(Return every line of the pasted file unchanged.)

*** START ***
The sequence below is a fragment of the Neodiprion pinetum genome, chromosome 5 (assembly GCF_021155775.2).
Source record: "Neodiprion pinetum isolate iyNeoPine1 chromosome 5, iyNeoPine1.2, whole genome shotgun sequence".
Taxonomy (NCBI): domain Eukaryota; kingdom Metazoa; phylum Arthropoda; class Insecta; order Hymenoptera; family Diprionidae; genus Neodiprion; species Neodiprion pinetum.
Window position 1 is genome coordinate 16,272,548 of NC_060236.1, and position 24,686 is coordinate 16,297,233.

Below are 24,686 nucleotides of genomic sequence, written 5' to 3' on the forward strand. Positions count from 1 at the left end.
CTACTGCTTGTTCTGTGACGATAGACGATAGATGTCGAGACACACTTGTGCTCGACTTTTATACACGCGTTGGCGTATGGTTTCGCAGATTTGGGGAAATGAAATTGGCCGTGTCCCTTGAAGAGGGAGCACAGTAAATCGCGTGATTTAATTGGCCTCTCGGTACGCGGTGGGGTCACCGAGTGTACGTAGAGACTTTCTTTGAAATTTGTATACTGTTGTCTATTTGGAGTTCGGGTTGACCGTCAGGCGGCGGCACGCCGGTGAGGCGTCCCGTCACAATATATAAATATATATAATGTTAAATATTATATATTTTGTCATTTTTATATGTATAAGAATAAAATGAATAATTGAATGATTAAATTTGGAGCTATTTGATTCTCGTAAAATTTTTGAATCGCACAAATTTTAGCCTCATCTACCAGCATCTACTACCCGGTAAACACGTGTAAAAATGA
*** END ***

The sequence below is a fragment of the Neodiprion pinetum genome, chromosome 5 (assembly GCF_021155775.2).
Source record: "Neodiprion pinetum isolate iyNeoPine1 chromosome 5, iyNeoPine1.2, whole genome shotgun sequence".
Taxonomy (NCBI): domain Eukaryota; kingdom Metazoa; phylum Arthropoda; class Insecta; order Hymenoptera; family Diprionidae; genus Neodiprion; species Neodiprion pinetum.
Window position 1 is genome coordinate 16,272,548 of NC_060236.1, and position 24,686 is coordinate 16,297,233.

Below are 24,686 nucleotides of genomic sequence, written 5' to 3' on the forward strand. Positions count from 1 at the left end.
CTACTGCTTGTTCTGTGACGATAGACGATAGATGTCGAGACACACTTGTGCTCGACTTTTATACACGCGTTGGCGTATGGTTTCGCAGATTTGGGGAAATGAAATTGGCCGTGTCCCTTGAAGAGGGAGCACAGTAAATCGCGTGATTTAATTGGCCTCTCGGTACGCGGTGGGGTCACCGAGTGTACGTAGAGACTTTCTTTGAAATTTGTATACTGTTGTCTATTTGGAGTTCGGGTTGACCGTCAGGCGGCGGCACGCCGGTGAGGCGTCCCGTCACAATATATAAATATATATAATGTTAAATATTATATATTTTGTCATTTTTATATGTATAAGAATAAAATGAATAATTGAATGATTAAATTTGGAGCTATTTGATTCTCGTAAAATTTTTGAATCGCACAAATTTTAGCCTCATCTACCAGCATCTACTACCCGGTAAACACGTGTAAAAATGA